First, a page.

FAT VIRUS: I spent the weekend in bed with a cold. I was musing about my bad luck in catching this virus - I had planned to do several things over the weekend - when I flipped over to the National Geographic channel and happened to catch what I have to admit was a very interesting film on the obesity epidemic.

An Indian research scientist, also a medical doctor specializing in obesity, has been working for the past several years to prove that there is a link between a significant part of the big surge in obesity in the past 25 years and...a virus.

Think about the implications of that. The story about how he came to this conclusion was interesting enough: a deadly chicken virus in India left its feathered victims bloated with fat at the time of death. This is not what you would expect. The virus somehow coaxes "pre-fat" cells into going the whole hog and converting right on into full fat for no reason. What if the same thing happened in humans?

One thing leads to another, and he finds himself in the states on a research grant, having discovered an almost identical virus that affects humans. The specific virus in question was first isolated in 1978. Well before I saw this program I became used to hearing the statistic that the big ballooning of obesity figures in the states dates to about 1980, since which time the rates of serious, over the top obesity in the US have quadrupled. All of the animal tests carried out confirm that a link exists, and blood tests on humans show a clear link in the case of the most obese people. If you've had the virus, the specific anti-bodies to it remain in your blood.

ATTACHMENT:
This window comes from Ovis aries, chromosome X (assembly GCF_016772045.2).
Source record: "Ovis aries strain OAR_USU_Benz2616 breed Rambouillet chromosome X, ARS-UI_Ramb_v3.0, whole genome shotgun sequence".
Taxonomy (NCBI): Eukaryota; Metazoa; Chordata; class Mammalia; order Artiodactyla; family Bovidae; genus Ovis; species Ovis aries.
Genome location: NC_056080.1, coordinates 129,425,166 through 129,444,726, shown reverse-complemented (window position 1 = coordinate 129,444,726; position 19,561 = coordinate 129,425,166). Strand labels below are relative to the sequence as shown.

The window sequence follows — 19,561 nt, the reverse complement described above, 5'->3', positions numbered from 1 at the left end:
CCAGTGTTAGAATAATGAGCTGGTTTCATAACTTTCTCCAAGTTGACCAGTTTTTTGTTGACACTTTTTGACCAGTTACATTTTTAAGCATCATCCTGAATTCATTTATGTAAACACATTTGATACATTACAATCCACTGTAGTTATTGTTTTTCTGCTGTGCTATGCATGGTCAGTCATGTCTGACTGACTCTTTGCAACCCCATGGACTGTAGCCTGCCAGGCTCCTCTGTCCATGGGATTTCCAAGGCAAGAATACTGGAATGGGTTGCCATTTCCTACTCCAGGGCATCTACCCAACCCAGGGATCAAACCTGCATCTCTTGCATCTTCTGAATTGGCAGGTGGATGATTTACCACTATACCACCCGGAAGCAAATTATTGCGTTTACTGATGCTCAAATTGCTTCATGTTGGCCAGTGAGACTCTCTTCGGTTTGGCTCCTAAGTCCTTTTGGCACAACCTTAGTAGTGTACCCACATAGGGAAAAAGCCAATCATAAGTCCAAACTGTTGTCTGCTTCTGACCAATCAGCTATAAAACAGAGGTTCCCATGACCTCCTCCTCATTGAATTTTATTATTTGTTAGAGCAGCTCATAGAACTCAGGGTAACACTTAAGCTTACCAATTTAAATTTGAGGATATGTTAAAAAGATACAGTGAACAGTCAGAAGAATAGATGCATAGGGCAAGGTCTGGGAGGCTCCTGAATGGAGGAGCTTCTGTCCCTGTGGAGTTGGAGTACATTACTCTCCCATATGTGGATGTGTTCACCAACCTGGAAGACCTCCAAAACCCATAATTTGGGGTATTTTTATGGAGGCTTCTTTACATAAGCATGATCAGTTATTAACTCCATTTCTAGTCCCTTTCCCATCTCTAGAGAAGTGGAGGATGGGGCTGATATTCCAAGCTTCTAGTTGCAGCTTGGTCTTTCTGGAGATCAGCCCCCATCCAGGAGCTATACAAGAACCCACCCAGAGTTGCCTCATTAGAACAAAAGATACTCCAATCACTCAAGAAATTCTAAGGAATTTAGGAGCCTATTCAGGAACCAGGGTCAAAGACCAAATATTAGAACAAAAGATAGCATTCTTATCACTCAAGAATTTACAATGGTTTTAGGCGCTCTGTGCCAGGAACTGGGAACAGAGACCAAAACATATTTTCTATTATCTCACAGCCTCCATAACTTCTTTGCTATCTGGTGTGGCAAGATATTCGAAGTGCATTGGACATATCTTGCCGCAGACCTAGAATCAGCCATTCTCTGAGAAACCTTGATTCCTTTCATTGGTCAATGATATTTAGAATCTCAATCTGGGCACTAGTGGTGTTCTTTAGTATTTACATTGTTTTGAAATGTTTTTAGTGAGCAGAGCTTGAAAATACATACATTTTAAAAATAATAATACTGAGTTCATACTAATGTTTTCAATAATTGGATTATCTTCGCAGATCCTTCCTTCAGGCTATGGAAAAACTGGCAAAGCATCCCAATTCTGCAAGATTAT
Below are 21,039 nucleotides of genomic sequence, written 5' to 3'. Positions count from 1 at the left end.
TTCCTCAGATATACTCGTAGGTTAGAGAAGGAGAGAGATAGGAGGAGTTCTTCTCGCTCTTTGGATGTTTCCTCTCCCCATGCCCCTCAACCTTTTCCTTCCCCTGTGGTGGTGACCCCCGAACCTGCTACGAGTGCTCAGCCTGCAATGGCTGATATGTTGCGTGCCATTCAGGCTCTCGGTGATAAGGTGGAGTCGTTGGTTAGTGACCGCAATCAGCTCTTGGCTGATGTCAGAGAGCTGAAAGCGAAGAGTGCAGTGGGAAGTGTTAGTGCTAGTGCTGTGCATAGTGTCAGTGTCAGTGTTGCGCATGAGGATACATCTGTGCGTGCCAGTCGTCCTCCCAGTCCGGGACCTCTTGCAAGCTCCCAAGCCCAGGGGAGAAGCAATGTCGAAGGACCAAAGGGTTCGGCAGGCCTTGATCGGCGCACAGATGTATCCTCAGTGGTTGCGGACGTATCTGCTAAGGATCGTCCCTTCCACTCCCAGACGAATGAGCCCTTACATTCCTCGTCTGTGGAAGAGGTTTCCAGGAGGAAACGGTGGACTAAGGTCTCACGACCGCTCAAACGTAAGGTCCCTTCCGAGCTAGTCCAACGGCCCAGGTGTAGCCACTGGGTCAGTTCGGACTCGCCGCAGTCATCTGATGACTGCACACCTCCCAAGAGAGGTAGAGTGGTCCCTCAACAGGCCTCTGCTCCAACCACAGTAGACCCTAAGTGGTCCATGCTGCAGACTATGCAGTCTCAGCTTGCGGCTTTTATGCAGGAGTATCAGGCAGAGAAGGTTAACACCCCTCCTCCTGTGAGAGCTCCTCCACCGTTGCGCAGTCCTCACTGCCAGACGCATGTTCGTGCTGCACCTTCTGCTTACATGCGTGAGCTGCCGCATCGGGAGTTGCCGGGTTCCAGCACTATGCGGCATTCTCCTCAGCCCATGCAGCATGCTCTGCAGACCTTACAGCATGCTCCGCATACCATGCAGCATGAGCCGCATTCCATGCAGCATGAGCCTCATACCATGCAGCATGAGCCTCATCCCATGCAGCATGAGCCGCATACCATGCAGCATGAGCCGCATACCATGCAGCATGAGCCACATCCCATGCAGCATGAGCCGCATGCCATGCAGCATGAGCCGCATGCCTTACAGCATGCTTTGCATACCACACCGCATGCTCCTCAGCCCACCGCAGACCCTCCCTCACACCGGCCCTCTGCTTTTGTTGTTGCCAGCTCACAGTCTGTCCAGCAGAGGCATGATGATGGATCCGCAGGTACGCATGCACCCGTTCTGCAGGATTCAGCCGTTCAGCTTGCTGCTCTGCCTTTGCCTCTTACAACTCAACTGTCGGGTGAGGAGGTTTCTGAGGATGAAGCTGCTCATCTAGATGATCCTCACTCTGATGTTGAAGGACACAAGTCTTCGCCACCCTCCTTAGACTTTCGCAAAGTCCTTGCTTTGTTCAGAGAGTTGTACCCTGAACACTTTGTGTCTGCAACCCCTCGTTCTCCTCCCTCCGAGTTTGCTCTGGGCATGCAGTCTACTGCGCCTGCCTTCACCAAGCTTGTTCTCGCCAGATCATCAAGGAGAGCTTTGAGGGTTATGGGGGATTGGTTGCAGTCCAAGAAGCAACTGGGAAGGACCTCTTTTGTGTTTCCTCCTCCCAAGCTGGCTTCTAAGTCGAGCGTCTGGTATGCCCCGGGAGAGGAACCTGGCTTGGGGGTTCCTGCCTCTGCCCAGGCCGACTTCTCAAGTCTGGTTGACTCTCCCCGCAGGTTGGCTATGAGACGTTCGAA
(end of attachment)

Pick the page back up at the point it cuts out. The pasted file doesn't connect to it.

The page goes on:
The virology community is not buying it yet. The doubting voices were primarily represented by two dour old British academics who sniffed that they had never heard anything so silly. Exactly the type of sclerotic old farts that make you assume automatically that if they don't believe something, there must be something to it.

One of the proponents of the new theory worries that obese people will suffer even more discrimination if this thinking becomes common currency as people fear "catching" the obese virus. "But an obese person obviously cannot transmit the virus," he said. "The virus has already come and gone, having done its work. The person you should be worried about is that guy with a cold on the bus you took to work this morning."

Whoa, Nellie.

Steve | 12:55 |